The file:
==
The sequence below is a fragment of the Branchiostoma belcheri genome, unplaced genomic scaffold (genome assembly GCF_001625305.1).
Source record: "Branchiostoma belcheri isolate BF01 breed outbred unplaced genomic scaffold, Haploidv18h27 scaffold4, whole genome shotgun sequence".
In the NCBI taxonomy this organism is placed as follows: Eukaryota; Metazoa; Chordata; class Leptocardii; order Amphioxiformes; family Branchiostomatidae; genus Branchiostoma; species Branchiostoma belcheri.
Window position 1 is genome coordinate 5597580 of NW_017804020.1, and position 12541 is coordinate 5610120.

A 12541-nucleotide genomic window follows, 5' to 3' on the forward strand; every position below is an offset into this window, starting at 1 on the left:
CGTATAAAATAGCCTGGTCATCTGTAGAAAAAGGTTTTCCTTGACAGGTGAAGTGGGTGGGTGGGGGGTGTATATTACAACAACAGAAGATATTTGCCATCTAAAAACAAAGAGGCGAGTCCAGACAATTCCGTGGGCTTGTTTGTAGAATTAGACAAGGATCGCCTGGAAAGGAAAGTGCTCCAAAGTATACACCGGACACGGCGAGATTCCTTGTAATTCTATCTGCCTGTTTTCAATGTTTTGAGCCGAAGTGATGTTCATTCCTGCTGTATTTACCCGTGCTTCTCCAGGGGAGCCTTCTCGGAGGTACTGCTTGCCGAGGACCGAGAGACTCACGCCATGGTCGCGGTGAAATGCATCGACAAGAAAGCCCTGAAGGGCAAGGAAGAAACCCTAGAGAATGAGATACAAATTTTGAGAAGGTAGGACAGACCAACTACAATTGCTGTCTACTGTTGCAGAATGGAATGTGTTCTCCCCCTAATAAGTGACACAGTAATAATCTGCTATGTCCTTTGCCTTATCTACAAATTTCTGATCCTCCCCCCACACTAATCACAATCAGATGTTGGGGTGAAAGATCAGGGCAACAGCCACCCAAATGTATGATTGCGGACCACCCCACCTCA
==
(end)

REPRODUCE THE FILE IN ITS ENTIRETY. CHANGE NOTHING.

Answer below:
The sequence below is a fragment of the Branchiostoma belcheri genome, unplaced genomic scaffold (genome assembly GCF_001625305.1).
Source record: "Branchiostoma belcheri isolate BF01 breed outbred unplaced genomic scaffold, Haploidv18h27 scaffold4, whole genome shotgun sequence".
In the NCBI taxonomy this organism is placed as follows: Eukaryota; Metazoa; Chordata; class Leptocardii; order Amphioxiformes; family Branchiostomatidae; genus Branchiostoma; species Branchiostoma belcheri.
Window position 1 is genome coordinate 5597580 of NW_017804020.1, and position 12541 is coordinate 5610120.

A 12541-nucleotide genomic window follows, 5' to 3' on the forward strand; every position below is an offset into this window, starting at 1 on the left:
CGTATAAAATAGCCTGGTCATCTGTAGAAAAAGGTTTTCCTTGACAGGTGAAGTGGGTGGGTGGGGGGTGTATATTACAACAACAGAAGATATTTGCCATCTAAAAACAAAGAGGCGAGTCCAGACAATTCCGTGGGCTTGTTTGTAGAATTAGACAAGGATCGCCTGGAAAGGAAAGTGCTCCAAAGTATACACCGGACACGGCGAGATTCCTTGTAATTCTATCTGCCTGTTTTCAATGTTTTGAGCCGAAGTGATGTTCATTCCTGCTGTATTTACCCGTGCTTCTCCAGGGGAGCCTTCTCGGAGGTACTGCTTGCCGAGGACCGAGAGACTCACGCCATGGTCGCGGTGAAATGCATCGACAAGAAAGCCCTGAAGGGCAAGGAAGAAACCCTAGAGAATGAGATACAAATTTTGAGAAGGTAGGACAGACCAACTACAATTGCTGTCTACTGTTGCAGAATGGAATGTGTTCTCCCCCTAATAAGTGACACAGTAATAATCTGCTATGTCCTTTGCCTTATCTACAAATTTCTGATCCTCCCCCCACACTAATCACAATCAGATGTTGGGGTGAAAGATCAGGGCAACAGCCACCCAAATGTATGATTGCGGACCACCCCACCTCA